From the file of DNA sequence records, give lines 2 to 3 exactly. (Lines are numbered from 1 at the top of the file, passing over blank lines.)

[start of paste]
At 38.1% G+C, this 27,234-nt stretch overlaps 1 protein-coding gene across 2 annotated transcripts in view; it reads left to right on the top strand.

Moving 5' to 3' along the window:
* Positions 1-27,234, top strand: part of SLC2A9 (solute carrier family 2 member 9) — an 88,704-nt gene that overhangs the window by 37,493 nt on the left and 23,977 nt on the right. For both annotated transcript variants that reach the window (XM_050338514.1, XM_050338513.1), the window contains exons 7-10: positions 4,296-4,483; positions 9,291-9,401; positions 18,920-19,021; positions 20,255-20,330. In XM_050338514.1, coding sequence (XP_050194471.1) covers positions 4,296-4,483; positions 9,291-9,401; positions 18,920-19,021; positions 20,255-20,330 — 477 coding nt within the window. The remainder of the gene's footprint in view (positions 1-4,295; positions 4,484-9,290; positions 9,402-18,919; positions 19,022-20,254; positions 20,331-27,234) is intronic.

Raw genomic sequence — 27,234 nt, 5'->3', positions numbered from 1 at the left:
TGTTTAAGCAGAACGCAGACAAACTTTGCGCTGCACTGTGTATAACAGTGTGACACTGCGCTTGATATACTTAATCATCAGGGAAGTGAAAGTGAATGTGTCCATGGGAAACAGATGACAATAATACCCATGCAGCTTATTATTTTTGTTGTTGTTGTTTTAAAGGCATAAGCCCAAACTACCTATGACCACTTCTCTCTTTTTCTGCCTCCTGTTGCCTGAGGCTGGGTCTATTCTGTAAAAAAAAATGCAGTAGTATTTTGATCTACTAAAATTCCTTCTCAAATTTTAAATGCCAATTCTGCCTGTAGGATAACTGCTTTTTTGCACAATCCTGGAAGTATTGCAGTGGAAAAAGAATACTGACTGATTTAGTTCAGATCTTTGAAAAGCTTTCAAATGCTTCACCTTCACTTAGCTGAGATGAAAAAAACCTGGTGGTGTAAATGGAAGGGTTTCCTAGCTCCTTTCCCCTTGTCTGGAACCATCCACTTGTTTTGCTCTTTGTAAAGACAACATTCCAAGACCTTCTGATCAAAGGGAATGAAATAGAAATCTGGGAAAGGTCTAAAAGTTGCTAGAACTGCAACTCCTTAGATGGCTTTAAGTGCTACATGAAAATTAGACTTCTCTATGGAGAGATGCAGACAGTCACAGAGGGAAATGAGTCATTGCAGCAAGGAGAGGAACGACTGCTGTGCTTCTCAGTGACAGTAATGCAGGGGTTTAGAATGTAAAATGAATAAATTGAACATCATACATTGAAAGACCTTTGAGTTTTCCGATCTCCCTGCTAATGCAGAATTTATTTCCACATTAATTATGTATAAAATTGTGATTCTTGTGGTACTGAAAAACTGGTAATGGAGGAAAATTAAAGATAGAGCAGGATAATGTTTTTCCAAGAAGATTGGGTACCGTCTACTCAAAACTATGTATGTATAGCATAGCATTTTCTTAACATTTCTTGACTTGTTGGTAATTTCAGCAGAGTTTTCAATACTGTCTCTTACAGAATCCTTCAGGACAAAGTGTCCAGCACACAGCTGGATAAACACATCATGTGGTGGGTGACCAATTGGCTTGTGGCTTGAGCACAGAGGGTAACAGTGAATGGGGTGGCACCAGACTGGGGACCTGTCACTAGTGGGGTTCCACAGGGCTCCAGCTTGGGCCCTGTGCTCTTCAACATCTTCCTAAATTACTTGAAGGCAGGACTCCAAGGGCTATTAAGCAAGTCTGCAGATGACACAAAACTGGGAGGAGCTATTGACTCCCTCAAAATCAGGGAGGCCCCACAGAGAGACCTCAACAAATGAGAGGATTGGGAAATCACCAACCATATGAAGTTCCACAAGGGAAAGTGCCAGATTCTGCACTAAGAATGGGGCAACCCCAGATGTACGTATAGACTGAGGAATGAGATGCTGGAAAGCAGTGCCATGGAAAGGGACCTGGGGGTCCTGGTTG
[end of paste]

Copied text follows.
Moving 5' to 3' along the window:
* Positions 1-27,234, top strand: part of SLC2A9 (solute carrier family 2 member 9) — an 88,704-nt gene that overhangs the window by 37,493 nt on the left and 23,977 nt on the right. For both annotated transcript variants that reach the window (XM_050338514.1, XM_050338513.1), the window contains exons 7-10: positions 4,296-4,483; positions 9,291-9,401; positions 18,920-19,021; positions 20,255-20,330. In XM_050338514.1, coding sequence (XP_050194471.1) covers positions 4,296-4,483; positions 9,291-9,401; positions 18,920-19,021; positions 20,255-20,330 — 477 coding nt within the window. The remainder of the gene's footprint in view (positions 1-4,295; positions 4,484-9,290; positions 9,402-18,919; positions 19,022-20,254; positions 20,331-27,234) is intronic.